Titian (Tiziano Vecellio) (c. 1485-1576). The greatest painter of the Venetian school.
The evidence for his birthdate is contradictory, but he was certainly very old when he died. He received the more important part of his training in the studio of Giovanni Bellini, then came under the spell of Giorgione, with whom he had a close relationship. In 1506-08 he assisted him with the external fresco decoration of the Fondaco dei Tedeschi, Venice, and after Giorgione's early death in 1510 it fell to Titian to complete a number of his unfinished paintings. The authorship of certain works (some of them famous) is still disputed between them.
Titian's first great commission was for three frescos in Padua (Scuola del Santo, 1511), noble and dignified paintings suggesting an almost central Italian firmness and monumentality. When he returned to Venice, Giorgione having died and Sebastiano gone to Rome, the aged Bellini alone stood between him and supremacy, and that only until 1516 when Bellini died and Titian became official painter to the Republic. Meanwhile he was gradually winning free from the stylistic domination of Giorgione and developing a manner of his own. Something of a fusion between Titian worldliness and Giorgione's poetry is seen in the enigmatic allegory known as Sacred and Profane Love (Villa Borghese, Rome, c. 1516).
This work inaugurated a brilliant period in Titian's creative career during which he produced splendid religious, mythological, and portrait paintings, original in conception and vivid with color and movement. A series of great altarpieces opens with the Assumption (Sta Maria dei Frari, Venice, 1516-18), which in the soaring movement of the Virgin, rising from the tempestuous group of Apostles towards the hovering figure of God the Father, contradicts the stable basis of quattrocento and High Renaissance composition and looks forward to the Baroque. The strong, simple colors used here, and the artist's evident pleasure in the silhouetting of dark forms against a light background, reappear throughout the work of this period. There followed the Pesaro altarpiece (Sta Maria dei Frari, Venice, 1519-26), a bold diagonal composition of great magnificence in which architectural motifs are used to enhance the drama of the scene, and the altarpiece of St Peter Martyr (now destroyed but known to us from several copies and engravings), where trees and figures together form a violent centrifugal composition suited to the action; Vasari described it as `the most celebrated, the greatest work... that Titian has ever done'.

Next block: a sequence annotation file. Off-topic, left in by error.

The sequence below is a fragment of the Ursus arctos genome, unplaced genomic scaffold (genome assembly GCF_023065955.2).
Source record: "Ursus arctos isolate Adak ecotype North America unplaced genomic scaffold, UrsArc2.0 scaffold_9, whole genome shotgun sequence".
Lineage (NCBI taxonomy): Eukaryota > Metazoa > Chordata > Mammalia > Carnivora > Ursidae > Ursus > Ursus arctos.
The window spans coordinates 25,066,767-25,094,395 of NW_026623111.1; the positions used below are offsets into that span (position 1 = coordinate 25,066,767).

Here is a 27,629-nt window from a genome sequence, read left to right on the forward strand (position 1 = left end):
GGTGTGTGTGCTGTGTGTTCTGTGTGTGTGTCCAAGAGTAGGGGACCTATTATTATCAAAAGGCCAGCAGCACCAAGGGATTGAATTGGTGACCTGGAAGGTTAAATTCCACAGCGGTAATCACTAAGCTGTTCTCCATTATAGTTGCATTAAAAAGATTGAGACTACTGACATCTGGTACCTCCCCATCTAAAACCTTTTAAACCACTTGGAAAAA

Titian's finest mythological works from this period are three pictures (1518-23) for Alfonso d'Este -- the Worship of Venus, the Bacchanal (both in the Prado, Madrid), and the Bacchus and Ariadne (National Gallery, London) -- and outstanding among his portraits is the exquisite Man with a Glove (Louvre, Paris, c. 1520).
About 1530, the year in which his wife died, a change in Titian's manner becomes apparent. The vivacity of former years give way to a more restrained and meditative art. He now began to use related rather than contrasting colors in juxtaposition, yellows and pale shades rather than the strong blues and reds which shouldered each other through his previous work. In composition too he became less adventurous and used schemes which, compared with some of his earlier works, appear almost archaic. Thus his large Presentation of the Virgin (Accademia, Venice, 1534-38) makes use of the relief-like frieze composition dear to the quattrocento. During the 1530s Titian's fame spread throughout Europe. In 1530 he first met the emperor Charles V (in Bologna, where he was crowned in that year) and in 1533 he painted a famous portrait of him (Prado) based on a portrait by the Austrian Seisenegger. Charles was so pleased with it that he appointed Titian court painter and elevated him to the rank of Count Palatine and Knight of the Golden Spur -- an unprecedented honor for a painter. At the same time his works were increasingly sought after by Italian princes, as with the celebrated Venus of Urbino (Uffizi, Florence, c. 1538), named after its owner, Guidobaldo, Duke of Camerino, who later became Duke of Urbino. The pose is based on Giorgione's Sleeping Venus (Gemдldegalerie, Dresden), but Titian substitutes a direct sensual appeal for Giorgione's idyllic remoteness.